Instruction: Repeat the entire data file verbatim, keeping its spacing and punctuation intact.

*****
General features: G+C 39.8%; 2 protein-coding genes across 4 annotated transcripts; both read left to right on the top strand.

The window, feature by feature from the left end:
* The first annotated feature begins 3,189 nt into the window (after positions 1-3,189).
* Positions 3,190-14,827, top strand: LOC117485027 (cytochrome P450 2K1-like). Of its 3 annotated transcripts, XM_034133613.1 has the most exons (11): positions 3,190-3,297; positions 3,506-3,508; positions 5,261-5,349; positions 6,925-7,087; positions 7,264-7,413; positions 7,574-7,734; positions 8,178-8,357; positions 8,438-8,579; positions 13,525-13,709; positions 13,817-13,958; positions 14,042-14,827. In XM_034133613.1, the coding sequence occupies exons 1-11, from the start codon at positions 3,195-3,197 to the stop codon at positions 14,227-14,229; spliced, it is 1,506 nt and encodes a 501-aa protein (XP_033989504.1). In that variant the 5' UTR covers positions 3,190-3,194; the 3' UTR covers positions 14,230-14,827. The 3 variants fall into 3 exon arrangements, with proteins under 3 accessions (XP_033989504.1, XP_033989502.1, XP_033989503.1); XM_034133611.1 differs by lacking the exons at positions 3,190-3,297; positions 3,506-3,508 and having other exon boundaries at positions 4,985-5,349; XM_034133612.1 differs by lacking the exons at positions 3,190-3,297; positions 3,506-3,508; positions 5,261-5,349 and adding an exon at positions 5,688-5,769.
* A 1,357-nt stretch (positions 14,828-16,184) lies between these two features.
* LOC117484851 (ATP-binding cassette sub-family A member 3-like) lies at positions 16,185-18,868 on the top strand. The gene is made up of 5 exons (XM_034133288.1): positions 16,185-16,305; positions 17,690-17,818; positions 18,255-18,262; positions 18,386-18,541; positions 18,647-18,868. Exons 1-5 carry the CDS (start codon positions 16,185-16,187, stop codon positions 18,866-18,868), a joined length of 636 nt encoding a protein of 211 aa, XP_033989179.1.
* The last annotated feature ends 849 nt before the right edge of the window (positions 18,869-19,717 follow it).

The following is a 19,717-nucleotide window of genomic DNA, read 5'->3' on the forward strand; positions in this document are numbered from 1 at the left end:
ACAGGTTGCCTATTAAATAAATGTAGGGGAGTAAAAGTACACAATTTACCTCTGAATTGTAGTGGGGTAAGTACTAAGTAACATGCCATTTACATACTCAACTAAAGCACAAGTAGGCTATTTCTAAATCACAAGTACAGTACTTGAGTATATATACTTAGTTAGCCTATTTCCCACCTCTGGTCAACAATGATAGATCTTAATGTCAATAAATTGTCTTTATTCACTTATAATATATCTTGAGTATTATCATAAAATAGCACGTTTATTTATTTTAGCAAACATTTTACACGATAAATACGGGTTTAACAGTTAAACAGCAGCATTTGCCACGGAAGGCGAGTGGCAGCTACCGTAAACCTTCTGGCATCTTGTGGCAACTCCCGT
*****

General features: G+C 39.8%; 2 protein-coding genes across 4 annotated transcripts; both read left to right on the top strand.

The window, feature by feature from the left end:
* The first annotated feature begins 3,189 nt into the window (after positions 1-3,189).
* Positions 3,190-14,827, top strand: LOC117485027 (cytochrome P450 2K1-like). Of its 3 annotated transcripts, XM_034133613.1 has the most exons (11): positions 3,190-3,297; positions 3,506-3,508; positions 5,261-5,349; positions 6,925-7,087; positions 7,264-7,413; positions 7,574-7,734; positions 8,178-8,357; positions 8,438-8,579; positions 13,525-13,709; positions 13,817-13,958; positions 14,042-14,827. In XM_034133613.1, the coding sequence occupies exons 1-11, from the start codon at positions 3,195-3,197 to the stop codon at positions 14,227-14,229; spliced, it is 1,506 nt and encodes a 501-aa protein (XP_033989504.1). In that variant the 5' UTR covers positions 3,190-3,194; the 3' UTR covers positions 14,230-14,827. The 3 variants fall into 3 exon arrangements, with proteins under 3 accessions (XP_033989504.1, XP_033989502.1, XP_033989503.1); XM_034133611.1 differs by lacking the exons at positions 3,190-3,297; positions 3,506-3,508 and having other exon boundaries at positions 4,985-5,349; XM_034133612.1 differs by lacking the exons at positions 3,190-3,297; positions 3,506-3,508; positions 5,261-5,349 and adding an exon at positions 5,688-5,769.
* A 1,357-nt stretch (positions 14,828-16,184) lies between these two features.
* LOC117484851 (ATP-binding cassette sub-family A member 3-like) lies at positions 16,185-18,868 on the top strand. The gene is made up of 5 exons (XM_034133288.1): positions 16,185-16,305; positions 17,690-17,818; positions 18,255-18,262; positions 18,386-18,541; positions 18,647-18,868. Exons 1-5 carry the CDS (start codon positions 16,185-16,187, stop codon positions 18,866-18,868), a joined length of 636 nt encoding a protein of 211 aa, XP_033989179.1.
* The last annotated feature ends 849 nt before the right edge of the window (positions 18,869-19,717 follow it).

The following is a 19,717-nucleotide window of genomic DNA, read 5'->3' on the forward strand; positions in this document are numbered from 1 at the left end:
ACAGGTTGCCTATTAAATAAATGTAGGGGAGTAAAAGTACACAATTTACCTCTGAATTGTAGTGGGGTAAGTACTAAGTAACATGCCATTTACATACTCAACTAAAGCACAAGTAGGCTATTTCTAAATCACAAGTACAGTACTTGAGTATATATACTTAGTTAGCCTATTTCCCACCTCTGGTCAACAATGATAGATCTTAATGTCAATAAATTGTCTTTATTCACTTATAATATATCTTGAGTATTATCATAAAATAGCACGTTTATTTATTTTAGCAAACATTTTACACGATAAATACGGGTTTAACAGTTAAACAGCAGCATTTGCCACGGAAGGCGAGTGGCAGCTACCGTAAACCTTCTGGCATCTTGTGGCAACTCCCGT